Chevron is widely acknowledged as having the most valuable Permian position among giant oil companies, with access to land roughly double the size of Yosemite National Park. The land -- some of which the company has held since 1920 -- may hold as much as 18 billion barrels of oil and gas, according to Tudor Pickering.
Exxon in January doubled its potential reserves in the region in a deal worth up to $6.6 billion. From next year through 2020, about half the $50 billion or more the company plans to spend in its production business will go to the Permian, North Dakota and other areas that can pay off in a short period.
Beginning in the 1920s, the Permian was once a land of abundant gushers. But in the past two decades, many companies pulled out because they believed its resources had largely been exhausted. Chevron didn't.
In 2010 and 2011, a handful of small producers saw surprisingly promising results when they tested horizontal drilling and other techniques. It was then that Chevron began to entertain the notion that it could be sitting on an immense prize.
Initially, the company moved slowly to develop its position, wanting to maximize a key advantage over others: Chevron either owns outright or controls the mineral rights on about 85% of its 1.5 million acres in West Texas and New Mexico. That allows Chevron the luxury of developing the reserves in a way it finds most cost effective, rather than in the mad rush typified by companies that have to drill quickly or lose their lease.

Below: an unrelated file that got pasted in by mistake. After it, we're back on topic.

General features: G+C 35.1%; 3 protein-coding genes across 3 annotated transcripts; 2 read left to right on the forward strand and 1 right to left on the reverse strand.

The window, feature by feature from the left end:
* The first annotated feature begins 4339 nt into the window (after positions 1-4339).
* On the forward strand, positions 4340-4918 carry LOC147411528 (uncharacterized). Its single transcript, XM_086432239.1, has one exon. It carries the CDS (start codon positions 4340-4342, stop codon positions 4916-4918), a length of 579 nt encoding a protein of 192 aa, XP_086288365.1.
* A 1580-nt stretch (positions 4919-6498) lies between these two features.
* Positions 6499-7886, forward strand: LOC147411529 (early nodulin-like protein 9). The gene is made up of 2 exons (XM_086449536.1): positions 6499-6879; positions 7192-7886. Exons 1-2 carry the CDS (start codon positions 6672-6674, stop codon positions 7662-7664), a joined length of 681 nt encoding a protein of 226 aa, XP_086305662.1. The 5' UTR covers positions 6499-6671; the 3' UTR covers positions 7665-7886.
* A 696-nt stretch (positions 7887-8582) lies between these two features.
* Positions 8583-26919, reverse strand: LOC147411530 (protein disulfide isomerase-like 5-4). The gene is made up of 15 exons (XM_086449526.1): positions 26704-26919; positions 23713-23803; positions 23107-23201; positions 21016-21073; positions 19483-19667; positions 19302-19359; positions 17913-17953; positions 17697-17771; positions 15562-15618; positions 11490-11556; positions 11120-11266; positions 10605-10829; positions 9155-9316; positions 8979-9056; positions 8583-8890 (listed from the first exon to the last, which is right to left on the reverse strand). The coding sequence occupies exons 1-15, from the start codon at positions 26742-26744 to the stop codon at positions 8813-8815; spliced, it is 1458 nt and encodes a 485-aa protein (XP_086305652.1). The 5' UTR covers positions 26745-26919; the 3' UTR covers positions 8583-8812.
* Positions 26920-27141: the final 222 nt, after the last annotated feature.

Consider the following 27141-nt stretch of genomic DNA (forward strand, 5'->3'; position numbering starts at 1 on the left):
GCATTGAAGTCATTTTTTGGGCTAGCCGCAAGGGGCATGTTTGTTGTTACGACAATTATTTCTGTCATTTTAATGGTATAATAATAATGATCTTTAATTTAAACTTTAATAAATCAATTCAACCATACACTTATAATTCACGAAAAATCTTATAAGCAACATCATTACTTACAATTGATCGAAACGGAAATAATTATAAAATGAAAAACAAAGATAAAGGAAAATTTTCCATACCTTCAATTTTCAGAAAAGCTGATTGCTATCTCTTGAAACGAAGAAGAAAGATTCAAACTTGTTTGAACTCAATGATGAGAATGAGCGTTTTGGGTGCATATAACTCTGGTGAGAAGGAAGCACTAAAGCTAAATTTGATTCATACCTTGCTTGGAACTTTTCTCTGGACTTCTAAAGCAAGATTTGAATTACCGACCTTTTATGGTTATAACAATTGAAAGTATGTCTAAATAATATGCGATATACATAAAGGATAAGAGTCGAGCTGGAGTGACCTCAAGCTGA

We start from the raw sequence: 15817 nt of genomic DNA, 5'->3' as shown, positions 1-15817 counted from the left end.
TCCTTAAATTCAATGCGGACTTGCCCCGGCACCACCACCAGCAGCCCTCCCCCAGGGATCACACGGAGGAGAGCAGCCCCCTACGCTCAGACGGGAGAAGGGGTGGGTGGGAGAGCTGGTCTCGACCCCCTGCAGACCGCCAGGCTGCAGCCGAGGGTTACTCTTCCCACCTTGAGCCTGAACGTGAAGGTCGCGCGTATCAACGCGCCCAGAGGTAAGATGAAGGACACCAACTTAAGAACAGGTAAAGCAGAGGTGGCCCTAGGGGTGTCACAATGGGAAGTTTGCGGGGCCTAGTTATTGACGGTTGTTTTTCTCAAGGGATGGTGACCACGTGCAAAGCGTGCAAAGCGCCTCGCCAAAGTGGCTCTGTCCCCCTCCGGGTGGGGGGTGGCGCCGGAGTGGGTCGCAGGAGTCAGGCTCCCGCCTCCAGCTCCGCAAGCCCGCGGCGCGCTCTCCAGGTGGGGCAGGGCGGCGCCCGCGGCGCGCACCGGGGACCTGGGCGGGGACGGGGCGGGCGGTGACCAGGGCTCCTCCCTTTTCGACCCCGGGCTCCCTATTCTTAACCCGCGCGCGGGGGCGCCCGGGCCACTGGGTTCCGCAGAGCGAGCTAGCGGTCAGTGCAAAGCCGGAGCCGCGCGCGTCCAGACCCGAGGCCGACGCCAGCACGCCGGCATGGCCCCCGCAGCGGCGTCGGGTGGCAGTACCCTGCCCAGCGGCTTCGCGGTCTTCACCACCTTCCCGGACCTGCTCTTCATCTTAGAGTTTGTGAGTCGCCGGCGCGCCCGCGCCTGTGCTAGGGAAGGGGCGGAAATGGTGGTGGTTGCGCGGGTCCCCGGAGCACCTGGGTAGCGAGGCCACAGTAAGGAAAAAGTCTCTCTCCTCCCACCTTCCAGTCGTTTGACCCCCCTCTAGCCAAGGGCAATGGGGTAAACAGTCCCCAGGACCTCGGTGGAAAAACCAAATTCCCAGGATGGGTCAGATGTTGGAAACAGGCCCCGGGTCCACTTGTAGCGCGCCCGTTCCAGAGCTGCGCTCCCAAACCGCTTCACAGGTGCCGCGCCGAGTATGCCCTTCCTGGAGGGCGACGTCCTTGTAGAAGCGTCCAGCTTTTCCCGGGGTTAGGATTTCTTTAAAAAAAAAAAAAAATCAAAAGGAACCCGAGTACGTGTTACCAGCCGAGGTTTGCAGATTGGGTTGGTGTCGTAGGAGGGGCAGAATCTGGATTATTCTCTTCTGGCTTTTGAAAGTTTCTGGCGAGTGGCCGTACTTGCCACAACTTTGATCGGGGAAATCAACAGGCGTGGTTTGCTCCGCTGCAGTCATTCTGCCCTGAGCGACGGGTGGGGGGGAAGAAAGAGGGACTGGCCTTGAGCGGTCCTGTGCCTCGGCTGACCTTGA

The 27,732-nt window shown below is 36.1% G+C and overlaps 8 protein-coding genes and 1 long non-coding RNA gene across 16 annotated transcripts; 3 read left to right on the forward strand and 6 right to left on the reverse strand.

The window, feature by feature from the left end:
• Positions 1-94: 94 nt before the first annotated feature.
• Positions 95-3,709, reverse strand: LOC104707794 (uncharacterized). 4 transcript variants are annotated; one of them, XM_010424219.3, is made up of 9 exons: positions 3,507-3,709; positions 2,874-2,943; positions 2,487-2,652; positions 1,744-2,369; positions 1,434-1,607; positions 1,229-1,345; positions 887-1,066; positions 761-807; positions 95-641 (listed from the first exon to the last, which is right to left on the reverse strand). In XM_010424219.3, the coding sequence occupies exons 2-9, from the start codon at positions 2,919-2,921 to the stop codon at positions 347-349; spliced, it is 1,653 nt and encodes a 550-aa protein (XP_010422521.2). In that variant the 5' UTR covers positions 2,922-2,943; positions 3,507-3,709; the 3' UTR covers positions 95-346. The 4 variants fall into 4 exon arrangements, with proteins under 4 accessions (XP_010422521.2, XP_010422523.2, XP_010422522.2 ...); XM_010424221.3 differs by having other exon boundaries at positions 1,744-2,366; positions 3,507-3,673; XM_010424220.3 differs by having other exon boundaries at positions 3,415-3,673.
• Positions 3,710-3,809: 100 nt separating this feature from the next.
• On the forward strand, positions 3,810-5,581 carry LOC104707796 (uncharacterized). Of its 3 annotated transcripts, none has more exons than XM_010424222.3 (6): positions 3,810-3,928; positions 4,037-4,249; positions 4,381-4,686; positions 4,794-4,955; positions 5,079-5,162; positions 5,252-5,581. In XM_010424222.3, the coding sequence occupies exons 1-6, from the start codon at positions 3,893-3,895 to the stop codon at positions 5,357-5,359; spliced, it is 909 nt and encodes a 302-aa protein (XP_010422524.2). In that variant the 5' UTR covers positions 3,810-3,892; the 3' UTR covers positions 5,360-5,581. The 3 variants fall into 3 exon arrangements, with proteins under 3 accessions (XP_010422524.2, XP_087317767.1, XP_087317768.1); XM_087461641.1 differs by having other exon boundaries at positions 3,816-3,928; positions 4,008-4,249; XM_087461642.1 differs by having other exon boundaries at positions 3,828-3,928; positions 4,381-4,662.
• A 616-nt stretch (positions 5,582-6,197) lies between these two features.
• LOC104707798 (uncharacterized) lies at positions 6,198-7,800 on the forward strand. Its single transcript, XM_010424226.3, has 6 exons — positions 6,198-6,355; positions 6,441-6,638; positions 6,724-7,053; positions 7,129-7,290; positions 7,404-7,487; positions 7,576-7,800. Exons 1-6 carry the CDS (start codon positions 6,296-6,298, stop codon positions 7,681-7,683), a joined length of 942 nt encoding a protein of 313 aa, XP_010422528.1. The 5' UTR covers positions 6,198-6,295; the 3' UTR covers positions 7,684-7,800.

A few years ago, Chevron began working with top operators in the region, even allowing some of them to drill on its land. By observing close-up the work of companies like Pioneer Natural Resources Inc., Chevron was able to learn without costly experimentation of its own.
Chevron has brought its production costs in the Permian Basin down 30% since 2015 to below $20 a barrel. It says its operations will generate free cash flow by 2020, far faster than typical big oil projects.
"The market may be underestimating the ability of these companies to change or adapt," said John Dowd, portfolio manager of the Fidelity Select Energy Fund, which holds about $2 billion in energy assets.
Write to Bradley Olson at Bradley.Olson@wsj.com
(END) Dow Jones Newswires
June 19, 2017 02:47 ET (06:47 GMT)